As a group, we learnt a significant amount from our meetings with the Chinese based companies and organisations. The non-Mandarin speakers in our group experienced the challenges of communicating through translators especially on technical topics, with cultural differences added into this. We also discovered first-hand how making a little effort with Chinese language really helps with building connections, even if it’s just a few words. We learnt that the meetings were a two-way process; it was not just us that were interested in learning about the Chinese engineering environment, but they were very interested in information we had to share about the NZ engineering industry. We had to think about what information we could offer on opportunities to engage with the NZ engineering industry in the future by introducing current industry challenges, upcoming large projects, etc. The Chinese firms we met all had a positive perception of NZ, and we were impressed by the patience by some of their efforts to expand internationally often involving studying what they are uniquely best placed to offer and waiting for the right opportunity to come. On the other side, there are opportunities for engineering and technology firms especially in the environmental field in China, which evidently becoming more a focus and growth area.
Overall, Chinese companies hugely interested in potential opportunities overseas and especially engaging with the Xi Jinping’s signature ‘Belt and Road’ (OBOR) policy, about which NZ and China have recently signed a memorandum. The best interpretation we heard about what OBOR might mean for NZ is that it is more of signal about where Chinese companies will look to expand overseas, as opposed to any re-construction literally of the Silk Road route/region. It also became more evident during the study tour that there is large potential for Chinese firms to assist with capacity issues in the NZ construction industry, including supply of building materials such as steel, providing skilled workers to meet expected shortages, and joint venturing/partnering with local construction firms to deliver larger building and infrastructure projects. Meetings with Beijing Construction Engineering Group and Bao Steel really highlighted this potential and the increasing capability of Chinese firms operating internationally, and they were interested to hear about some NZ’s engineering challenges such as delivering projects to address traffic congestion, accommodation shortages and other issues.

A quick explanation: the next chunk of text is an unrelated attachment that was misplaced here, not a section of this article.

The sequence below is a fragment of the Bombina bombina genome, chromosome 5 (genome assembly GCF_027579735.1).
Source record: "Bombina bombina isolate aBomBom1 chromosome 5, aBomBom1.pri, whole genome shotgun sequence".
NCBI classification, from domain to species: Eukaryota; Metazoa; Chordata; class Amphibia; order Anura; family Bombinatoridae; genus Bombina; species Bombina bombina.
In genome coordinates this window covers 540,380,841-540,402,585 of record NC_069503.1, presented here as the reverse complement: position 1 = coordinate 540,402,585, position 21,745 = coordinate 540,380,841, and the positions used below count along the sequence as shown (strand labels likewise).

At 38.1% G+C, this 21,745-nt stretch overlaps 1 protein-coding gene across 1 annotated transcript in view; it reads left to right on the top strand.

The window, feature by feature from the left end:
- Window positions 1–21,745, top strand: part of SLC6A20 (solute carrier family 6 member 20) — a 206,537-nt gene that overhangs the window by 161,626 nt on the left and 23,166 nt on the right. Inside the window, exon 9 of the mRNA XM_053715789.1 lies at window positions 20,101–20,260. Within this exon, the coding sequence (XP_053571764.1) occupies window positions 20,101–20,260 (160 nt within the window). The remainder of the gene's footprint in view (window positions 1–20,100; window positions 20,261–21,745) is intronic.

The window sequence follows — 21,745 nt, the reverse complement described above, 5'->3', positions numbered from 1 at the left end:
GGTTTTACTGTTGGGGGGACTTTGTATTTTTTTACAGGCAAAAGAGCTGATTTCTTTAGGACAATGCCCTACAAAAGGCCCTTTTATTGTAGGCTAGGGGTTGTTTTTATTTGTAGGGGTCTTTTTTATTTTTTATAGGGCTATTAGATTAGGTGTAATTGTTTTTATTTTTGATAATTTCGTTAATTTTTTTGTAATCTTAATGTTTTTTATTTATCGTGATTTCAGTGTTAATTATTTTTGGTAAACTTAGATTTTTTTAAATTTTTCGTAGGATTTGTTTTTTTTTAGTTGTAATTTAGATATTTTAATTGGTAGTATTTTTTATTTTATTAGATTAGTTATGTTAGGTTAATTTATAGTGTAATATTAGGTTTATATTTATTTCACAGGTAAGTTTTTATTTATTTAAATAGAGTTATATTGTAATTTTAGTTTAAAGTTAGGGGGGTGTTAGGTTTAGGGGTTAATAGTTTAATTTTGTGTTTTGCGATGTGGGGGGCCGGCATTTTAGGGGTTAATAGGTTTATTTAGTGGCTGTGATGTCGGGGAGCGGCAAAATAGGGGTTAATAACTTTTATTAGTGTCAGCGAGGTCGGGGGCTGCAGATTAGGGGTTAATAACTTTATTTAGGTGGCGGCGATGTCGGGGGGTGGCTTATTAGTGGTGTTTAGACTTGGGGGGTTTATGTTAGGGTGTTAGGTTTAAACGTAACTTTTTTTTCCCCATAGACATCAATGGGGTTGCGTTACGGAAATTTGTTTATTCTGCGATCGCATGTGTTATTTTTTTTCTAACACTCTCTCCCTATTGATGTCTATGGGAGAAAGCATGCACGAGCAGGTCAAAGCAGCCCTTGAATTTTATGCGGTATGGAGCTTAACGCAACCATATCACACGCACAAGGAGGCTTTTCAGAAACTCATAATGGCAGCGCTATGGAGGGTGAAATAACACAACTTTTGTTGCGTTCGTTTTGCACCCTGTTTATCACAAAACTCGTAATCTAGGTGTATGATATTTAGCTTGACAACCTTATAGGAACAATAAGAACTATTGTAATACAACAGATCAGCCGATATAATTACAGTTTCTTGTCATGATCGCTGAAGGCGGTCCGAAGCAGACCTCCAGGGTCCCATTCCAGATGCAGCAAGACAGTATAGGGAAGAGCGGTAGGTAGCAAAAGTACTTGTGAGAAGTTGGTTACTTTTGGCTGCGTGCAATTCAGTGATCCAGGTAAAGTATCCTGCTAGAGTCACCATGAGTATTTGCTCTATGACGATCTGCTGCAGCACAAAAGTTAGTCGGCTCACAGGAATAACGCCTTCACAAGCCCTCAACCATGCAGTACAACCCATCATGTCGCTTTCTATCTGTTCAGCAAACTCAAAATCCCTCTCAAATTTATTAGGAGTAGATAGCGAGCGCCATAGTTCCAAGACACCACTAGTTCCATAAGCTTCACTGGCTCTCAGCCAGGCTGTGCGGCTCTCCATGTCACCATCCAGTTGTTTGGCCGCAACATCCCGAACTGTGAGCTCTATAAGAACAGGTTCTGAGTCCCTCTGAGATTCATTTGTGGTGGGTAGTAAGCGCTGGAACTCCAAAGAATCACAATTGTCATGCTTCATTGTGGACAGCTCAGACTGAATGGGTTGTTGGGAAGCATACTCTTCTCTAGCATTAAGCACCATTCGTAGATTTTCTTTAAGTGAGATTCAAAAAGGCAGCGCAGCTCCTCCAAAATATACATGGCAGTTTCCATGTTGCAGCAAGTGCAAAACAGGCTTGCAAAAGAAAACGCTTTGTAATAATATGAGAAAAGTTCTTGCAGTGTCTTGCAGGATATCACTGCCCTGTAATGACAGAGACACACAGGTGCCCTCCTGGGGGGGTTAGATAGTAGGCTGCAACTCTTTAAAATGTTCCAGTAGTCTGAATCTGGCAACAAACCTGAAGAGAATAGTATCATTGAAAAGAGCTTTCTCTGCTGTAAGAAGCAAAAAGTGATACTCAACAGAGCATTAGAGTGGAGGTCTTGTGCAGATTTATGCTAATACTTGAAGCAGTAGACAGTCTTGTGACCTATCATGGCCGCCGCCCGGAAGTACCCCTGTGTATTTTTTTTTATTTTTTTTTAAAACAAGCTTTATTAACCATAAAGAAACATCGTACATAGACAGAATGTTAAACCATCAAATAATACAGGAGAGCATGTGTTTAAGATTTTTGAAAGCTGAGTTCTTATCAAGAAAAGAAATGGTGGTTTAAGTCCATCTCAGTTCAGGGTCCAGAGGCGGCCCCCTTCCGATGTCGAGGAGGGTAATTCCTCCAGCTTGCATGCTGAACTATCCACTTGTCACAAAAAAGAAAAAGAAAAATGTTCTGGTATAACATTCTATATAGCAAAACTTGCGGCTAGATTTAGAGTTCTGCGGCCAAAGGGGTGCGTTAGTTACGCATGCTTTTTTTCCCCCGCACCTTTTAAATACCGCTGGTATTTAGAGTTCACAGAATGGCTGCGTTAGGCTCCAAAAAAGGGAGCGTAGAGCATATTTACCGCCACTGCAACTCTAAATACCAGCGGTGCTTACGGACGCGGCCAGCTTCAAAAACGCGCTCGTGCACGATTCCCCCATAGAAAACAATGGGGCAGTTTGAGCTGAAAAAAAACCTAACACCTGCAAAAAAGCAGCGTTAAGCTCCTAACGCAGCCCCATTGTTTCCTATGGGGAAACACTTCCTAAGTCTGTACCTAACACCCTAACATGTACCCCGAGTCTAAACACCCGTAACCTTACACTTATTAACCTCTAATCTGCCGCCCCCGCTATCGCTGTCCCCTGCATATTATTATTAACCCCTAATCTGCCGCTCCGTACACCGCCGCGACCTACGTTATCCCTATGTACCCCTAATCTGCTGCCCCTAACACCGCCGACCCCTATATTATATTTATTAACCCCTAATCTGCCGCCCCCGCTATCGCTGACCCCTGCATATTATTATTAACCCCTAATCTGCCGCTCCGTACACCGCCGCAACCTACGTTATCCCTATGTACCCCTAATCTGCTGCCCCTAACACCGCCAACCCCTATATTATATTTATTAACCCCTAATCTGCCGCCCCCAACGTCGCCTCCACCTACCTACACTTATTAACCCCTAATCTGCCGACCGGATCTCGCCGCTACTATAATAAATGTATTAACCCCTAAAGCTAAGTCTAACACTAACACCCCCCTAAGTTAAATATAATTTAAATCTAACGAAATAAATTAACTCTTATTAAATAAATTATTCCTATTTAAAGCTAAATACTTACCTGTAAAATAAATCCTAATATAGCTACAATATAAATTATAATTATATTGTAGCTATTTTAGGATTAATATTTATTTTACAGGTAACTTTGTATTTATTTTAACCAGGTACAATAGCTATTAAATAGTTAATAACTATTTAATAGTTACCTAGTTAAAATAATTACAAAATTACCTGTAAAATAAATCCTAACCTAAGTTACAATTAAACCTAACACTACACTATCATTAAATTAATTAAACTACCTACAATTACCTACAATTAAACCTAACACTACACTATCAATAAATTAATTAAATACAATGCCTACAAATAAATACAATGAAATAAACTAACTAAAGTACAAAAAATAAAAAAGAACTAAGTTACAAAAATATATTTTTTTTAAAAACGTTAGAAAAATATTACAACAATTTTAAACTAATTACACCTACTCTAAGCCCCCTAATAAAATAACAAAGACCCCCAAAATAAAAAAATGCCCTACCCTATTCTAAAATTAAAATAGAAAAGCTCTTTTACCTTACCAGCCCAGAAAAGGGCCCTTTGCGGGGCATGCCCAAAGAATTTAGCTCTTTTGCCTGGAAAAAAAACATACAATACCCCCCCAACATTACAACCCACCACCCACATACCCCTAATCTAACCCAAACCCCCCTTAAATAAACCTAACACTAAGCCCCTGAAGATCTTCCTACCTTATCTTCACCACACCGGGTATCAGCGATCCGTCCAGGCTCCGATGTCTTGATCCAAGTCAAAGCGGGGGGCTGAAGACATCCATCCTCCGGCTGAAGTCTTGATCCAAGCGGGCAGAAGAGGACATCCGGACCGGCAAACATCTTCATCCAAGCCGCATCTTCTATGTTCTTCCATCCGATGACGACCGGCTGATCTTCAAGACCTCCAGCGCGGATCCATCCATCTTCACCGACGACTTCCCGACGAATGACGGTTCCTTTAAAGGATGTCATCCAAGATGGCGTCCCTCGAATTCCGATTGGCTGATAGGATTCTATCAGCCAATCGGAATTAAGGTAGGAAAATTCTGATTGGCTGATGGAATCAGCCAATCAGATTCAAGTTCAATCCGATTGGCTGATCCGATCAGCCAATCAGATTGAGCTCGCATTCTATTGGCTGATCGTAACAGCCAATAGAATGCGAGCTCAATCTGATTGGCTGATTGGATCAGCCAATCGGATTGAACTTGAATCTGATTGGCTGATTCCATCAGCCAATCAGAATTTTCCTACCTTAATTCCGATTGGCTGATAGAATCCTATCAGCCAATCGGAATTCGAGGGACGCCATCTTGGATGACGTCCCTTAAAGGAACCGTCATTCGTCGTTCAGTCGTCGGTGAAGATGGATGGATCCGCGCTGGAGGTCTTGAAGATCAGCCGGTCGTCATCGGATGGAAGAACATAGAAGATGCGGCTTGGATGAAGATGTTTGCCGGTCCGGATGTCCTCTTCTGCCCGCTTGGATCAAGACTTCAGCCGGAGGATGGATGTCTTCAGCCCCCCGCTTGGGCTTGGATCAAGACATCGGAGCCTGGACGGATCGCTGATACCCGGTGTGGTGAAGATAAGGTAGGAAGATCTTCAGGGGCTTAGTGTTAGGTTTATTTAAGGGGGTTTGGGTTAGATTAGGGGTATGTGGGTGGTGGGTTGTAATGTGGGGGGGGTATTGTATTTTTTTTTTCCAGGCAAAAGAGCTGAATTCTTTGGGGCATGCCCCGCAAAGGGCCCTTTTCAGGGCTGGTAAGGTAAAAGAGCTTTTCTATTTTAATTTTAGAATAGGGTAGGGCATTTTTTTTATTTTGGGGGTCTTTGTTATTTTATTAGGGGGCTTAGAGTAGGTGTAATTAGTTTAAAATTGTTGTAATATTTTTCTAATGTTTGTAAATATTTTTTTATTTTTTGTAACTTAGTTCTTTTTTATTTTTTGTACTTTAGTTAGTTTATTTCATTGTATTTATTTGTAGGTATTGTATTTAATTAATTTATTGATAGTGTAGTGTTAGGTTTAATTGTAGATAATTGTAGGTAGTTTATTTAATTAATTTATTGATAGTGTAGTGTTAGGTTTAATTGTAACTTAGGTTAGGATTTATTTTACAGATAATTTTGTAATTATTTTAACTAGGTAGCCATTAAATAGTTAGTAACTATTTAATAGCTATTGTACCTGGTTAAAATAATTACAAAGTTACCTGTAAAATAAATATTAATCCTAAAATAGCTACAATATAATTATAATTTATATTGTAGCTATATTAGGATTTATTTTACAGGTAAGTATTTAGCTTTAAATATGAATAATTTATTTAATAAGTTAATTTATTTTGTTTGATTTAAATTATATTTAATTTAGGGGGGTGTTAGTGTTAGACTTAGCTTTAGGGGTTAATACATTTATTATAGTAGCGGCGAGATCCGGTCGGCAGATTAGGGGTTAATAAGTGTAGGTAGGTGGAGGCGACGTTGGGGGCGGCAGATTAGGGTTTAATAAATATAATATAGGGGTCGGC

Regarding the cultural aspects of the programme, we stayed in some authentic Chinese hotels including a bamboo courtyard hotel in Beijing and a hotel near the old monastery site in central Chengdu. On our day off we visited the Great Wall at Badaling and the Summer Palace in Beijing, as well as going to the amazing face-changing opera in Chengdu (how do they do it?!), trying early morning tai chi and attending the traditional-style banquets warmly provided by our Chinese hosts. A special thanks from the delegation to every one of our hosts in China, and the onus is on us to keep up the NZ-China engagement in the engineering field going, so watch this space. Also, thanks to the Ministry of Foreign Affairs and Trade and NZ Trade and Enterprise for meeting us in each city and helping to put the experience in a NZ context, as well as our generous funders of the New Zealand China Friendship Society (NZCFS) Rewi Alley Fund and the Asia New Zealand Foundation for supporting us on what is an important opportunity in our engineering careers.
Delegates Jenny Chu, Tom Wollerman, Daniel Scott, Warren Hill, Chin Long Lee, Ben Ryder and Vijay Patel